Women’s rights continue to decline in Afghanistan: the Taliban now deny them access to university. A decision denounced by the international community, which threatens the sanctions regime. Hypocritical reactions according to some observers, who believe that the West, in particular the United States which occupied the country for 20 years, could have had a real impact in the fight against the Taliban regime.
In Afghanistan, women can no longer go to university. Access to these places of higher education is now forbidden to them, because the latter did not “respect the dress code”, explained, Thursday, December 22, the Taliban Minister of Higher Education. New measures taken against women which, according to the G7, may constitute a “crime against humanity”.
On Tuesday evening, Minister Neda Mohammad Nadeem ordered all public and private universities to bar female students from attending classes, for an indefinite period.
On Thursday, he said he took this decision because “students who went to university (…) did not respect the instructions on the hijab. The hijab is compulsory in Islam”, insisted the minister of l ‘Higher education, referring to the obligation imposed on women in Afghanistan to cover their bodies, entirely, and their faces.
According to him, girls who studied in a province far from their home “did not travel with a ‘mahram’, an adult male companion either”.
“Our Afghan honor does not allow a young Muslim woman from one province to end up in a distant province without her father, brother or husband accompanying her,” Neda Mohammad Nadeem added on state television. .
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Madrassas also closed
For the Taliban official, some subjects were also not suitable: “Engineering, agriculture and some other courses do not correspond to the dignity and honor of female students and also to Afghan culture.”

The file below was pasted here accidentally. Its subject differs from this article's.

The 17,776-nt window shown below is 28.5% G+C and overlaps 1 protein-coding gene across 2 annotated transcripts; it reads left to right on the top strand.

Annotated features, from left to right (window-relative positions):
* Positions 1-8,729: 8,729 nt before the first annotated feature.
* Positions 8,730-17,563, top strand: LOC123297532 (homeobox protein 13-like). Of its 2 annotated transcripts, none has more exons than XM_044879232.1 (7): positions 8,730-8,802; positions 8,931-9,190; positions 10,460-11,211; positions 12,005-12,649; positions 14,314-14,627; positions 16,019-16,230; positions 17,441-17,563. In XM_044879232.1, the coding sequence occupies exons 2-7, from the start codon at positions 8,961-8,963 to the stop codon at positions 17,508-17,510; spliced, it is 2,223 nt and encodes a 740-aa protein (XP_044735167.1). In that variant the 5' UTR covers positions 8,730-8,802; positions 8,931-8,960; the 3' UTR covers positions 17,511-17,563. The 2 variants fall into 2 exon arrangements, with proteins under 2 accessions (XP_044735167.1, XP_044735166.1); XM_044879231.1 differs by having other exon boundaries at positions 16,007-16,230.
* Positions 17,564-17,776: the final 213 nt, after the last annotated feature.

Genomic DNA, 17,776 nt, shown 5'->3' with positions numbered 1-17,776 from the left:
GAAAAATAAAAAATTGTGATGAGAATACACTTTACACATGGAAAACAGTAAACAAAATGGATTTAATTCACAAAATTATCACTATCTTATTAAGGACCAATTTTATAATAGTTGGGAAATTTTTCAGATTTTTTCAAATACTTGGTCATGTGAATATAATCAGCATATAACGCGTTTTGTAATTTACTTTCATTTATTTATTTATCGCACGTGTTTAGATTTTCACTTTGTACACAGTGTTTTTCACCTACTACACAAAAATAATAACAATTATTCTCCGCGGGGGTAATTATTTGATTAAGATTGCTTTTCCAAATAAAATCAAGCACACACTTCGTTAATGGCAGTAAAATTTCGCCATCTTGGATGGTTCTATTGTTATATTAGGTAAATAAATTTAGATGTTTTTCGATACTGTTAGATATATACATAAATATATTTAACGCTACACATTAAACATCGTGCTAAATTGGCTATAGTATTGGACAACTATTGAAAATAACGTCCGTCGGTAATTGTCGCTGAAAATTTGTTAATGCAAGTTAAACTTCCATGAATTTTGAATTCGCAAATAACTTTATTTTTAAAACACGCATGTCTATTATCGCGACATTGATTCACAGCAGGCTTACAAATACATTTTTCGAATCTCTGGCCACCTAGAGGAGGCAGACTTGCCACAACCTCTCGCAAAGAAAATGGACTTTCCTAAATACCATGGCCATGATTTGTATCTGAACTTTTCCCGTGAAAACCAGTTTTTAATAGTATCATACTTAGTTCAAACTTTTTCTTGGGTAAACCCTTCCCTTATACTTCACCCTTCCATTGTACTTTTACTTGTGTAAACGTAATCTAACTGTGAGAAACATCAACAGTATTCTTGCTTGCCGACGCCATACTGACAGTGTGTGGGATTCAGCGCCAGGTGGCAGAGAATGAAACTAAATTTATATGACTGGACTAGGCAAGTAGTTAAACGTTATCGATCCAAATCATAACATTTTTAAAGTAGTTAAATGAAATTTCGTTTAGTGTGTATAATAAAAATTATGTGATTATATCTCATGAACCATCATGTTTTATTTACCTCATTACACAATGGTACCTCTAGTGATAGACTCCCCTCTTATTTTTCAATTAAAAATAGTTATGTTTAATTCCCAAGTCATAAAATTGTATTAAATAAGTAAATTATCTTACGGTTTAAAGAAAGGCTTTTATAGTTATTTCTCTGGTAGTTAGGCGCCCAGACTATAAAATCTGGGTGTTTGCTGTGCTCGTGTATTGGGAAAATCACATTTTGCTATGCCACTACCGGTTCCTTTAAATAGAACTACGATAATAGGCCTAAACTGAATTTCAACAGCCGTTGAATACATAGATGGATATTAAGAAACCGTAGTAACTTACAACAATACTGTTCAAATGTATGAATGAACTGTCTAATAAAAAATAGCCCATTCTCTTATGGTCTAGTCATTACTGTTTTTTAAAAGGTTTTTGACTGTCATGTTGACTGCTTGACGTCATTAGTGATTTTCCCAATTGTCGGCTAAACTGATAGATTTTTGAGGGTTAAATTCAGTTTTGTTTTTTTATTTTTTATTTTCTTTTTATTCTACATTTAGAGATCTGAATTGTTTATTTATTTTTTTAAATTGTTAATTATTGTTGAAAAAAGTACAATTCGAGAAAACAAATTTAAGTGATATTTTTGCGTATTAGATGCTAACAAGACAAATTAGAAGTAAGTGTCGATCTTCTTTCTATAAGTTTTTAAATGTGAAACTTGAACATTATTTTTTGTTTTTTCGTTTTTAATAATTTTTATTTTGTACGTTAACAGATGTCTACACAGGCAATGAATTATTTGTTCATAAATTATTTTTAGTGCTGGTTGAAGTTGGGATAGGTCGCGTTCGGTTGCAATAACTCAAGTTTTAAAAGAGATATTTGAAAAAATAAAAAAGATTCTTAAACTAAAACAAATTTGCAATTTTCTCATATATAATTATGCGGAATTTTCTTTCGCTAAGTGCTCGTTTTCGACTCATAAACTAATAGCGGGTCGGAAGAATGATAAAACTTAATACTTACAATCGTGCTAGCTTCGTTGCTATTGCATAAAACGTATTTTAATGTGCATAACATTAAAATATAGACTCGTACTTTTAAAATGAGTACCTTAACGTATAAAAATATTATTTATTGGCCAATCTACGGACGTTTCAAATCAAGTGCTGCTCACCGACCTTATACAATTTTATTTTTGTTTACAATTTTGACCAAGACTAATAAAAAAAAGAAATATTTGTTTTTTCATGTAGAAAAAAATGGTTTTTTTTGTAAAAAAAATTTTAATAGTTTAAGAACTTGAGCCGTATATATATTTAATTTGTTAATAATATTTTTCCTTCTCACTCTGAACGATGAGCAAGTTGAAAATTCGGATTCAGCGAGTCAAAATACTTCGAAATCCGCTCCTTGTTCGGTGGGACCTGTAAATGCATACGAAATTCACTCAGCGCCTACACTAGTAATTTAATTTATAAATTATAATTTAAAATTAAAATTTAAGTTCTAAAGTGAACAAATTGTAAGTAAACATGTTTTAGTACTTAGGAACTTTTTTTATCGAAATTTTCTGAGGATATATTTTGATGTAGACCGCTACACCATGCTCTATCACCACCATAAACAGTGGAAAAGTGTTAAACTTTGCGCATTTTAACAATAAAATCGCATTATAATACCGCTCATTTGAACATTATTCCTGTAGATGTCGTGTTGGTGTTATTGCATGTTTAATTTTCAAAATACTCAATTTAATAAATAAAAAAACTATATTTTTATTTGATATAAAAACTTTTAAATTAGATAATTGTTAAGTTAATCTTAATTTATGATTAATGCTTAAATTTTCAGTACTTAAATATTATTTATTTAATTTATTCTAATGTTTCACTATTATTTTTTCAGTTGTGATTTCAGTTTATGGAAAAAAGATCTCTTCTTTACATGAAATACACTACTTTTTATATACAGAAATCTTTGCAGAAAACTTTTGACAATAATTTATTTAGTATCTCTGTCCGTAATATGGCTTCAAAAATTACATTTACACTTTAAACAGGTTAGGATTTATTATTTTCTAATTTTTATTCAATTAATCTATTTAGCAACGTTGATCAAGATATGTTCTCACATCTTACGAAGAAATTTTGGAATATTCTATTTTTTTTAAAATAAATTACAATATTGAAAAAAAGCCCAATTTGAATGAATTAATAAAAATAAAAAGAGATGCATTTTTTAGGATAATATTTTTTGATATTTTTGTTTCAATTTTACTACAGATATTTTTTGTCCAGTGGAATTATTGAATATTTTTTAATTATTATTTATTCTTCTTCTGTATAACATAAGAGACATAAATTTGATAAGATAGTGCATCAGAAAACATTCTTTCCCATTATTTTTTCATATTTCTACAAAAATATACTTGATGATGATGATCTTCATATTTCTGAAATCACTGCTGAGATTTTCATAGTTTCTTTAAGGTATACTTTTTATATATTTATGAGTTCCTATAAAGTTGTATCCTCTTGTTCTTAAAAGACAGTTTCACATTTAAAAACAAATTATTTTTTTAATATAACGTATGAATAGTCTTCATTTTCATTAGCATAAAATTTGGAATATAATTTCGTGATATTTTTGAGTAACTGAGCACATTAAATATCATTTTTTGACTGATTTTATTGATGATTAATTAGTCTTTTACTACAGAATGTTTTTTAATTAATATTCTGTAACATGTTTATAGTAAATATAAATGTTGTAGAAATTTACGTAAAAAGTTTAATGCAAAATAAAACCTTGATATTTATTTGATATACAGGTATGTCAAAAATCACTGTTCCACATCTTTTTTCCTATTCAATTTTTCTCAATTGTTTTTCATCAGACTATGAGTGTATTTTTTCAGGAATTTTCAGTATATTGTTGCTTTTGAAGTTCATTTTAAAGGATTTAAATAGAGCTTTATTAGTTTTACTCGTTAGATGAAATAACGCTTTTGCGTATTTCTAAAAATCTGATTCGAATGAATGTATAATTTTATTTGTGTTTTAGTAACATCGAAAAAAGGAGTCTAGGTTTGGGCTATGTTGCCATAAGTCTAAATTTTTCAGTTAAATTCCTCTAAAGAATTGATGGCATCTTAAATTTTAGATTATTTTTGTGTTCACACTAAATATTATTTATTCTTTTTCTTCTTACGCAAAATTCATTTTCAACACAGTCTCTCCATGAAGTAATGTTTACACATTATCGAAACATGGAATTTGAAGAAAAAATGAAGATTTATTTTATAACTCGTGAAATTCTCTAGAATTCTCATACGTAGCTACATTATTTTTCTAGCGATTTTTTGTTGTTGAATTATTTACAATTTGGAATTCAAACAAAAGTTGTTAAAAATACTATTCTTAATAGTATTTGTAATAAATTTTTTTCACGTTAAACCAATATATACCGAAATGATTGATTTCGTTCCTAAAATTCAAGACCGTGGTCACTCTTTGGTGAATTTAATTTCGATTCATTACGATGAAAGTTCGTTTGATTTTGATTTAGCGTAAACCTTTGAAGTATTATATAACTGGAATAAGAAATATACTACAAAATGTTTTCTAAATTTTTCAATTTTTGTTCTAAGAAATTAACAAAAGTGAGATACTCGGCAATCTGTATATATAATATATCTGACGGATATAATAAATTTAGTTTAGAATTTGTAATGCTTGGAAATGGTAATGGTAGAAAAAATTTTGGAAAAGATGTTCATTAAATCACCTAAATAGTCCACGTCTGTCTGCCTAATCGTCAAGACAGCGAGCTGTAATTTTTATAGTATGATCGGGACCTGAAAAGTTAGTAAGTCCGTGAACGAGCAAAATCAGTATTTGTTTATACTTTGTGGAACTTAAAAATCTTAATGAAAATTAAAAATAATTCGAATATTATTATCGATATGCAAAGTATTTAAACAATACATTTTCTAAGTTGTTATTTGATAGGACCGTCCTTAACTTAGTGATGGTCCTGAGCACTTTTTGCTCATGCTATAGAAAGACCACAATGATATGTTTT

Madrassas (Koranic schools) located inside mosques and which housed female students were also closed, he said.
After the Taliban took power in August 2021, universities were forced to adopt new rules, in particular to separate girls and boys during class hours.
Women were only allowed to be taught by teachers of the same sex or older men.
“Crime against humanity”
This new attack on women’s rights came as a shock to many young Afghan women (already excluded from secondary schools), and sparked international condemnation.
On Thursday, the G7 Foreign Ministers thus considered that the measures taken against women could amount to a “crime against humanity”.
On the same day, Unesco “firmly” condemned the ban on women entering universities, denouncing a “profound violation of human dignity and the fundamental right to education”.
The day before, the Organization of Islamic Cooperation (OIC) had judged that this “seriously undermined the credibility of the government”.
In his televised interview, the Minister of Higher Education for his part asked the international community “not to interfere” in the internal affairs of his country.
“The 20 years of American presence have been useless”